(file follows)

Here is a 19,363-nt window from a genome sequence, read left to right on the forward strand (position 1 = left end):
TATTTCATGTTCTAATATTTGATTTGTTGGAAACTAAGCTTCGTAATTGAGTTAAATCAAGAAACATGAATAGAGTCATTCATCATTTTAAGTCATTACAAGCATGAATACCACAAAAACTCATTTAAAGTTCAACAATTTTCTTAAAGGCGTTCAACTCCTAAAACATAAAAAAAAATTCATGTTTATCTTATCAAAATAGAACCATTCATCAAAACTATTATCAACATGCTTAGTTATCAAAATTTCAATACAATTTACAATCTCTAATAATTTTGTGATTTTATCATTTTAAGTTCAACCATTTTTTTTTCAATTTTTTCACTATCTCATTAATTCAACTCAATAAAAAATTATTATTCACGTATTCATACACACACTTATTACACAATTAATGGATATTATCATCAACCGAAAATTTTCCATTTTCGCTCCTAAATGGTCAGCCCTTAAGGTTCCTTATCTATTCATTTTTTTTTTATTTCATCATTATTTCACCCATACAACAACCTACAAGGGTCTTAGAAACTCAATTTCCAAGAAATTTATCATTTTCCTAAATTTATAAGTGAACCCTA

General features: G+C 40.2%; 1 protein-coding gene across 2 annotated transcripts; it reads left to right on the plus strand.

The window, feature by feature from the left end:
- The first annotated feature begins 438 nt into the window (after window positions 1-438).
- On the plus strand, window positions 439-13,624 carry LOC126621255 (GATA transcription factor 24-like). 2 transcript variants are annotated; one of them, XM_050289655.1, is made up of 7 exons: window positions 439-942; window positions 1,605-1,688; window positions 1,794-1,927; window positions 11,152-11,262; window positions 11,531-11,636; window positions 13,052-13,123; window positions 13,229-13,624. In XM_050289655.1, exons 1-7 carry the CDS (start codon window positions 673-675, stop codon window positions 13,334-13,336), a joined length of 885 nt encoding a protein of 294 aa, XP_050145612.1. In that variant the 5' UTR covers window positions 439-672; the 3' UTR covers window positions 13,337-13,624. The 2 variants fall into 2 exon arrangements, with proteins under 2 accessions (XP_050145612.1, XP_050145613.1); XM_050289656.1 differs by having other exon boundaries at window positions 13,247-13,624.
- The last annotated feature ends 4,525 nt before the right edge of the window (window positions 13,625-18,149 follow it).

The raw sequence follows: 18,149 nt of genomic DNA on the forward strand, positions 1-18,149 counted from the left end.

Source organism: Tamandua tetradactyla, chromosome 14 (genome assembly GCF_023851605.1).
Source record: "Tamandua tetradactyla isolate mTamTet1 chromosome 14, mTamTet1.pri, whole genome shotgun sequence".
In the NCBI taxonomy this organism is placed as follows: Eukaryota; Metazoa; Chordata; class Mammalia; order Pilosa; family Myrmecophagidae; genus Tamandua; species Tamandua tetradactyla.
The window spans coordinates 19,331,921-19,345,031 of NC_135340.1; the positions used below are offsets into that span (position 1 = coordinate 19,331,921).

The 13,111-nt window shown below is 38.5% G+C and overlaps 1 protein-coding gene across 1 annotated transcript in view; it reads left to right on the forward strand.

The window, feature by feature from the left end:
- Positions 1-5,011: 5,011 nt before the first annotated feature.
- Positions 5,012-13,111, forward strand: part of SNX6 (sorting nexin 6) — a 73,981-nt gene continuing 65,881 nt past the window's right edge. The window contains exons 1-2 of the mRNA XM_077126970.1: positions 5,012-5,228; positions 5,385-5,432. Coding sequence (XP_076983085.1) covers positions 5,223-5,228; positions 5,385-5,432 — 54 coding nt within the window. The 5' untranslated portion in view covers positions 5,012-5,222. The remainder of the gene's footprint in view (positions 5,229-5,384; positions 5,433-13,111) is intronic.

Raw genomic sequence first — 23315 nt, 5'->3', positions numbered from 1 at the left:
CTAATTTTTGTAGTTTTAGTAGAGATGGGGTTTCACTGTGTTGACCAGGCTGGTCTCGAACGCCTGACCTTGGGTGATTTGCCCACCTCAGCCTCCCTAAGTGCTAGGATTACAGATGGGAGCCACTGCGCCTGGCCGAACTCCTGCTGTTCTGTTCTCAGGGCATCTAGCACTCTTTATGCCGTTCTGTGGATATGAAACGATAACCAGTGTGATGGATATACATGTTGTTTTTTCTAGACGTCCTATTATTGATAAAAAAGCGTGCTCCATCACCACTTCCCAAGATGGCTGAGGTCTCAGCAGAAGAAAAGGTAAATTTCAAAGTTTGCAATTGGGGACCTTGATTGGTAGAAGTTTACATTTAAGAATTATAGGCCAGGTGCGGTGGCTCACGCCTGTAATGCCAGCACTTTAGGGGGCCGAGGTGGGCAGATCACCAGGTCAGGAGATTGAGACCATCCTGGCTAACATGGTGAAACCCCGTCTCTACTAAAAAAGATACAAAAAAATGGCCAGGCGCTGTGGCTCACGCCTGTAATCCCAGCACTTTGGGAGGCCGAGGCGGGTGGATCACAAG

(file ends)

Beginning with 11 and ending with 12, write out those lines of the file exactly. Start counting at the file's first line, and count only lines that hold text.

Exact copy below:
In the NCBI taxonomy this organism is placed as follows: Eukaryota; Metazoa; Chordata; class Mammalia; order Pilosa; family Myrmecophagidae; genus Tamandua; species Tamandua tetradactyla.
The window spans coordinates 19,331,921-19,345,031 of NC_135340.1; the positions used below are offsets into that span (position 1 = coordinate 19,331,921).